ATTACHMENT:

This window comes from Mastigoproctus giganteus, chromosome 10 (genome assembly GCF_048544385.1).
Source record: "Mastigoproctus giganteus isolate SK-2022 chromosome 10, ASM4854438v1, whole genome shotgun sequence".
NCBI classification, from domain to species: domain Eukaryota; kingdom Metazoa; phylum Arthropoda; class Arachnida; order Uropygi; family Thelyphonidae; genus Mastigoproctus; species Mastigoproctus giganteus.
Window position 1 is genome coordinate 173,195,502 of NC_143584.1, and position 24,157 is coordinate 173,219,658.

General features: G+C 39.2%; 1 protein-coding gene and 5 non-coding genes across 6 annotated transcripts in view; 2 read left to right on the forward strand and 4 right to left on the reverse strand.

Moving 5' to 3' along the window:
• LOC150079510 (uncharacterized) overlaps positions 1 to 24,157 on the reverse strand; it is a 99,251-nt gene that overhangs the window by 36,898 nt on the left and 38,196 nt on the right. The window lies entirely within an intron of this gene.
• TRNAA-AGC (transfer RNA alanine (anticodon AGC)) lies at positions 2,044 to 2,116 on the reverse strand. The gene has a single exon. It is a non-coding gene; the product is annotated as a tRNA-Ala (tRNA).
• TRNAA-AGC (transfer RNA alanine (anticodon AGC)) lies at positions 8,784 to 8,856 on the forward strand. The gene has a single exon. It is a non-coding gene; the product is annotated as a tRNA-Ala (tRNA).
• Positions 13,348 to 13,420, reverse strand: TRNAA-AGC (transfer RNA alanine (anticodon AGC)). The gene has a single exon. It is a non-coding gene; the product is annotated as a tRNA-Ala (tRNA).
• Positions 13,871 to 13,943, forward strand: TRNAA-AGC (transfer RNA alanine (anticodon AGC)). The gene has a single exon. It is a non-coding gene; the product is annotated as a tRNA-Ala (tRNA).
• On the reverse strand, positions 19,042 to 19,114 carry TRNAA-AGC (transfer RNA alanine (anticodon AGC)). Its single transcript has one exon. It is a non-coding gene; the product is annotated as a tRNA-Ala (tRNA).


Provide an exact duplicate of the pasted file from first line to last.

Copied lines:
This window comes from Mastigoproctus giganteus, chromosome 10 (genome assembly GCF_048544385.1).
Source record: "Mastigoproctus giganteus isolate SK-2022 chromosome 10, ASM4854438v1, whole genome shotgun sequence".
NCBI classification, from domain to species: domain Eukaryota; kingdom Metazoa; phylum Arthropoda; class Arachnida; order Uropygi; family Thelyphonidae; genus Mastigoproctus; species Mastigoproctus giganteus.
Window position 1 is genome coordinate 173,195,502 of NC_143584.1, and position 24,157 is coordinate 173,219,658.

General features: G+C 39.2%; 1 protein-coding gene and 5 non-coding genes across 6 annotated transcripts in view; 2 read left to right on the forward strand and 4 right to left on the reverse strand.

Moving 5' to 3' along the window:
• LOC150079510 (uncharacterized) overlaps positions 1 to 24,157 on the reverse strand; it is a 99,251-nt gene that overhangs the window by 36,898 nt on the left and 38,196 nt on the right. The window lies entirely within an intron of this gene.
• TRNAA-AGC (transfer RNA alanine (anticodon AGC)) lies at positions 2,044 to 2,116 on the reverse strand. The gene has a single exon. It is a non-coding gene; the product is annotated as a tRNA-Ala (tRNA).
• TRNAA-AGC (transfer RNA alanine (anticodon AGC)) lies at positions 8,784 to 8,856 on the forward strand. The gene has a single exon. It is a non-coding gene; the product is annotated as a tRNA-Ala (tRNA).
• Positions 13,348 to 13,420, reverse strand: TRNAA-AGC (transfer RNA alanine (anticodon AGC)). The gene has a single exon. It is a non-coding gene; the product is annotated as a tRNA-Ala (tRNA).
• Positions 13,871 to 13,943, forward strand: TRNAA-AGC (transfer RNA alanine (anticodon AGC)). The gene has a single exon. It is a non-coding gene; the product is annotated as a tRNA-Ala (tRNA).
• On the reverse strand, positions 19,042 to 19,114 carry TRNAA-AGC (transfer RNA alanine (anticodon AGC)). Its single transcript has one exon. It is a non-coding gene; the product is annotated as a tRNA-Ala (tRNA).